I didn't always fully acknowledge or understand it. I thought privilege meant certain levels of wealth--not realizing the privilege of my skin color in our society. I thought that because my dad was a NYC fireman and my mom was a teacher's aide and because we lived in a small house that didn't have privilege.

That's before the killing of Tamir Rice made me look up the toy guns I used to play with without any fear that something would ever happen to me:

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It is impossible to look at these photos and deny that I am alive today purely as a function of my skin color.

But I digress...

The investors who backed me asked me to seek out and support those who would push boundaries and question the system. That's a contradiction if the only people who I make myself accessible to are those in positions of privilege and who have benefitted from unfair systems.

If I am to really seek out the disruptors, I need to find more people who will actually see upside from disruption, not from status quo.

Venture capital is supposed to make a high multiple of return for the risk. If you want to make a lot of money with a small amount of money, what you're asking for is wealth transfer--and if you want wealth transfer, the architects of real change need to be outside of the system, not intrinsically part of it.

The latter is financial engineering masking itself as disruption.

That is why Brooklyn Bridge Ventures from the very beginning was built around the idea of accessibility--that the idea that the vast majority of the next great companies built in NYC will be built by people who aren't on current investor radars.

To me, that doesn't mean "donating" my time to meet with underrepresented founders as a charity.

That means making sure that there are no artificial barriers for accessing me and the capital I represent that would skew my time only towards founders of privilege. It means flipping over every single rock looking to be first to the opportunity that no one else has figured out yet--because anything else is just laziness.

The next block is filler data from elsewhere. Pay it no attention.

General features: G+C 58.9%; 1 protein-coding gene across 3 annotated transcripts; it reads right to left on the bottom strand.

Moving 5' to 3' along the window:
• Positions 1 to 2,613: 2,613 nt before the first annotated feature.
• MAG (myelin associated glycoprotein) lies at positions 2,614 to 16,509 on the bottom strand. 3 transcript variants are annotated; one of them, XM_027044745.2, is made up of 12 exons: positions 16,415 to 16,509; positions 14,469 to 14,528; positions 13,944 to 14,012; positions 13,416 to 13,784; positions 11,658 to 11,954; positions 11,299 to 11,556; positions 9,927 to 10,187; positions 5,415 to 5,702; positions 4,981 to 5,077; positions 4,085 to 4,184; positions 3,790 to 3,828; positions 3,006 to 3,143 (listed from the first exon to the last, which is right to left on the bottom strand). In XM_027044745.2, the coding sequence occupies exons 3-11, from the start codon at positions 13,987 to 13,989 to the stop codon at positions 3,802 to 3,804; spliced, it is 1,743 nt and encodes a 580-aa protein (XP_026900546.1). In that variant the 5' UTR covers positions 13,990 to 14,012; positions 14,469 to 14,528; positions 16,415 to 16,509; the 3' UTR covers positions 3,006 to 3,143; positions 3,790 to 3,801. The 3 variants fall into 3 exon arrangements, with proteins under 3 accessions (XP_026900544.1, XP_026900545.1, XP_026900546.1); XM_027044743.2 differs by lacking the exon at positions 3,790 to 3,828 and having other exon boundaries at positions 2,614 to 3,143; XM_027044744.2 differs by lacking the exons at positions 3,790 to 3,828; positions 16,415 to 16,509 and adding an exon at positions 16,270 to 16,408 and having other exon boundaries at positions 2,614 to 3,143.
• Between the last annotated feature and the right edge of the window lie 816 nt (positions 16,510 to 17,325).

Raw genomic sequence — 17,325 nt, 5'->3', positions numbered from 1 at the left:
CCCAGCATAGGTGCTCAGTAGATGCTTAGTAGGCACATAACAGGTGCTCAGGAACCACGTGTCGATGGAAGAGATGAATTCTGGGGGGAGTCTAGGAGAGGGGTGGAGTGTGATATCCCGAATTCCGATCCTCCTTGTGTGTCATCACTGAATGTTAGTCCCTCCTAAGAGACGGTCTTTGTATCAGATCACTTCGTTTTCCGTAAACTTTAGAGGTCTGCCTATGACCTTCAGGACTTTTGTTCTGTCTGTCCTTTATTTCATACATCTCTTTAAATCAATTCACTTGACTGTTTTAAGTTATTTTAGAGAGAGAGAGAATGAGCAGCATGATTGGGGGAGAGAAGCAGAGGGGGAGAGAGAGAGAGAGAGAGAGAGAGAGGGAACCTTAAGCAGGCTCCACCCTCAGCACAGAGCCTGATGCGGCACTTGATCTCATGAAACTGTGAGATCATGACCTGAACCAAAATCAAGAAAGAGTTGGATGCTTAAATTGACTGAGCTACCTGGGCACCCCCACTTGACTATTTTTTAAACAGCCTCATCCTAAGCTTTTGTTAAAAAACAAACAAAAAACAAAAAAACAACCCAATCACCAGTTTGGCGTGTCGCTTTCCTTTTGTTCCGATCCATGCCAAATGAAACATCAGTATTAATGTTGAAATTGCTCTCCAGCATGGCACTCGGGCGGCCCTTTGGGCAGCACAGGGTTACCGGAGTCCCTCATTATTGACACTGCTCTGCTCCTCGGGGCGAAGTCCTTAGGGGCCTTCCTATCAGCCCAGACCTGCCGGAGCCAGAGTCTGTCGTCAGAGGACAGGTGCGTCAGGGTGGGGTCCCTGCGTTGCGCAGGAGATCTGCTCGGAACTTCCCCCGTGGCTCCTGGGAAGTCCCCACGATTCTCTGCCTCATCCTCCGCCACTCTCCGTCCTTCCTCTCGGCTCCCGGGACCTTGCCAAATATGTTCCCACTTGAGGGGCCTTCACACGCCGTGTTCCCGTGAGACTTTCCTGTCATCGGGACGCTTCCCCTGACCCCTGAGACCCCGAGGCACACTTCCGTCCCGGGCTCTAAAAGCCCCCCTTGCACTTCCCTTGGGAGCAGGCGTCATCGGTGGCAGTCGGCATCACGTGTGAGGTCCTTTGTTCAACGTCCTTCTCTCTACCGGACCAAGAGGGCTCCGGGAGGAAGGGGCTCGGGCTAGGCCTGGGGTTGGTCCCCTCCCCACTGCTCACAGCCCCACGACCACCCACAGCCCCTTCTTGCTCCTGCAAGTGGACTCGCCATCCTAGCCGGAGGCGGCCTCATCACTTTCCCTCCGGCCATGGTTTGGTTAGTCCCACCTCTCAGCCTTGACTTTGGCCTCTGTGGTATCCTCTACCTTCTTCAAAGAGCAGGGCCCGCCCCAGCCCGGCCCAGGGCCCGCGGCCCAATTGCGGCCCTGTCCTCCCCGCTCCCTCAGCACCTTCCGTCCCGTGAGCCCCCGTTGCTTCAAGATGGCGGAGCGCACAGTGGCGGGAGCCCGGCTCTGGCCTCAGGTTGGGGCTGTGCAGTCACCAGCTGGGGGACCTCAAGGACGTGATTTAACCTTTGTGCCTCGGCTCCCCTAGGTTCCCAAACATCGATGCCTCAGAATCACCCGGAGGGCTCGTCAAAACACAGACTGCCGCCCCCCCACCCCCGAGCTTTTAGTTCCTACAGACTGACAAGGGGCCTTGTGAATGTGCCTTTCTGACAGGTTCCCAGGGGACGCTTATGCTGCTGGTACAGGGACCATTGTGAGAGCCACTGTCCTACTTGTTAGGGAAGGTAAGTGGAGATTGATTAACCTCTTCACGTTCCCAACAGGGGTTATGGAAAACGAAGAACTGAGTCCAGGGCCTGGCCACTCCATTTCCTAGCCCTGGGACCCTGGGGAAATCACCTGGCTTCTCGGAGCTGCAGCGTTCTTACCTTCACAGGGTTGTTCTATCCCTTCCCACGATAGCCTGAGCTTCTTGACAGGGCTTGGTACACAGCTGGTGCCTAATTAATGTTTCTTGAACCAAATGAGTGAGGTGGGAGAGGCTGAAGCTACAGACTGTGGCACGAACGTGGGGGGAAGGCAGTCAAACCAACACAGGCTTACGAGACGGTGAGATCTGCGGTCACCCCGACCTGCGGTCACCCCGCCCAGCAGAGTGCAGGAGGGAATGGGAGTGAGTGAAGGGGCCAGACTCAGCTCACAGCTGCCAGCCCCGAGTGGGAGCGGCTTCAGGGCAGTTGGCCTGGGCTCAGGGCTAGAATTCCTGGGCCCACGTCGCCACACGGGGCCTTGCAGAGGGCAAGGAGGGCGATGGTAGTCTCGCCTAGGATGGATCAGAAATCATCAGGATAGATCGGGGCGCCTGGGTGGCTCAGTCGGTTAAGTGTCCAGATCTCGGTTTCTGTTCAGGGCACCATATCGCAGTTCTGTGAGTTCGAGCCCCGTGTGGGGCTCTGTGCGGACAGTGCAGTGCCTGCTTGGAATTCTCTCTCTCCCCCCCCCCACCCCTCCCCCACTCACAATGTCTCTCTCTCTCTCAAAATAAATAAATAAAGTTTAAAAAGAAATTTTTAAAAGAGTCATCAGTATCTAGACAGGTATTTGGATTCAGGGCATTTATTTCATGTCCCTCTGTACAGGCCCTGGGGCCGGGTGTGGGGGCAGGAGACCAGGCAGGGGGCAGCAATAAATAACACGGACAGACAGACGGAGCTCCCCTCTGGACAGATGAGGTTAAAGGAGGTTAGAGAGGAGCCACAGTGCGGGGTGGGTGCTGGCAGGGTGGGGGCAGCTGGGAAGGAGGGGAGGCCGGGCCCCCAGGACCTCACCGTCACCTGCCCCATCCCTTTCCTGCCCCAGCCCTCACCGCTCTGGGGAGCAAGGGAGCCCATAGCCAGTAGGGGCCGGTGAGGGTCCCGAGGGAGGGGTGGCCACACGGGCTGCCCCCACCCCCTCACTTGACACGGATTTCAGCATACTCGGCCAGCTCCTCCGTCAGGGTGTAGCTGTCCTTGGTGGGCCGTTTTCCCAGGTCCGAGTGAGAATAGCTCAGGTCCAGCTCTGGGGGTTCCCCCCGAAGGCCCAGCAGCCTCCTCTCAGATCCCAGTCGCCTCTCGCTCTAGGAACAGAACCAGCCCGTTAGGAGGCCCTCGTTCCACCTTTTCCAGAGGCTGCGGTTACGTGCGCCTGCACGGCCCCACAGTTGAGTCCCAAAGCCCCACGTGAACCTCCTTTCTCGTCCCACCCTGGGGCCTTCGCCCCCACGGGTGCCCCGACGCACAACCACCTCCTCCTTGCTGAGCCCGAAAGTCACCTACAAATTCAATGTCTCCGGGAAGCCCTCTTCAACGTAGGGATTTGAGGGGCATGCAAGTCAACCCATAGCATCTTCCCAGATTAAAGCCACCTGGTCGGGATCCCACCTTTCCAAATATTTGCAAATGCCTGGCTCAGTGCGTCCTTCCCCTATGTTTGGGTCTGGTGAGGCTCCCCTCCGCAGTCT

First and foremost that means eliminating the requirement for warm intros which makes those people already in my network, who statistically tend to look like me, the gatekeepers.

Sure, that means exponentially opening up the flow of deals and going through a ton of deal flow.

That. Is. The. Job.

It's not enough just to be open--because it doesn't address other systematic barriers, like fear.

You can't just post to social media circles of people with the same skin color as you that you want to meet diverse founders in June. You need to commit to following and promoting voices of people that aren't like you--that say things that aren't exactly comfortable to hear to earn the right to have them follow you back.

And only then can you put asks out every single day to get the pitches from the smartest people in their network and expect it to look different.

You need to show up and take people seriously--because founders will sniff you out in a heartbeat if they get the sense that you've already decided you're not writing a check but that you're here for the meeting quota.

Sure and you need to write checks.

I've written the checks--to three black founders, dozens of other founders of underrepresented ethnicities, genders, sexualities, etc, but that's not enough.

The ecosystem of check writers needs to change, too.

I've been running a group of people who are new to the VC ecosystem or who aspire to join it. That group intentionally welcomes and seeks out those who are underrepresented.

The other day, I solicited invites to an educational session about VC with this tweet:

You: a) newly a non-partner in VC, b) from an underrepresented group, in startup/financial job and would like to get into VC, or c) HNW/Angel getting started. DM me. Running something educational tom (Fri) from 10-11:30AM ET I'd like to invite you to. No current founders, pls.

— Charlie O'Donnell (@ceonyc) May 28, 2020

I specifically asked for underrepresented attendees and got 75 requests.